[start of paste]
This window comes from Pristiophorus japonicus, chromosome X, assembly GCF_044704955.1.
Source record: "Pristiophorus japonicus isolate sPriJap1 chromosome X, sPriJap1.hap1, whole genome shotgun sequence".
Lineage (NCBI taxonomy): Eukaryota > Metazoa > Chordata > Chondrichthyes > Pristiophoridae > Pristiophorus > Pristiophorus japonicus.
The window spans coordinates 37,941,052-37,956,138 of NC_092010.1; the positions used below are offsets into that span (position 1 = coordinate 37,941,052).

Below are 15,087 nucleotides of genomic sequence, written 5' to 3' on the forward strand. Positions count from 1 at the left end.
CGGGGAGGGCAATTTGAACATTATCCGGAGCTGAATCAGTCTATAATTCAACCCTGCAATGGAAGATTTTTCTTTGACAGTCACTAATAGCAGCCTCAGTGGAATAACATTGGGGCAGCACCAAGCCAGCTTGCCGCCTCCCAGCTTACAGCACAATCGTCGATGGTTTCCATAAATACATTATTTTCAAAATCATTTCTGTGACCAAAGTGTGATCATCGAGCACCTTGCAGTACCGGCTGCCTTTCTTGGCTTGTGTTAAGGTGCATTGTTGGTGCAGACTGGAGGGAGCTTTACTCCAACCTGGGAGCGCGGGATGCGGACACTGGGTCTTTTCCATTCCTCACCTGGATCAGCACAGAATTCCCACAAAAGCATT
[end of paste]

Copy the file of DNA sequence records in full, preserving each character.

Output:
This window comes from Pristiophorus japonicus, chromosome X, assembly GCF_044704955.1.
Source record: "Pristiophorus japonicus isolate sPriJap1 chromosome X, sPriJap1.hap1, whole genome shotgun sequence".
Lineage (NCBI taxonomy): Eukaryota > Metazoa > Chordata > Chondrichthyes > Pristiophoridae > Pristiophorus > Pristiophorus japonicus.
The window spans coordinates 37,941,052-37,956,138 of NC_092010.1; the positions used below are offsets into that span (position 1 = coordinate 37,941,052).

Below are 15,087 nucleotides of genomic sequence, written 5' to 3' on the forward strand. Positions count from 1 at the left end.
CGGGGAGGGCAATTTGAACATTATCCGGAGCTGAATCAGTCTATAATTCAACCCTGCAATGGAAGATTTTTCTTTGACAGTCACTAATAGCAGCCTCAGTGGAATAACATTGGGGCAGCACCAAGCCAGCTTGCCGCCTCCCAGCTTACAGCACAATCGTCGATGGTTTCCATAAATACATTATTTTCAAAATCATTTCTGTGACCAAAGTGTGATCATCGAGCACCTTGCAGTACCGGCTGCCTTTCTTGGCTTGTGTTAAGGTGCATTGTTGGTGCAGACTGGAGGGAGCTTTACTCCAACCTGGGAGCGCGGGATGCGGACACTGGGTCTTTTCCATTCCTCACCTGGATCAGCACAGAATTCCCACAAAAGCATT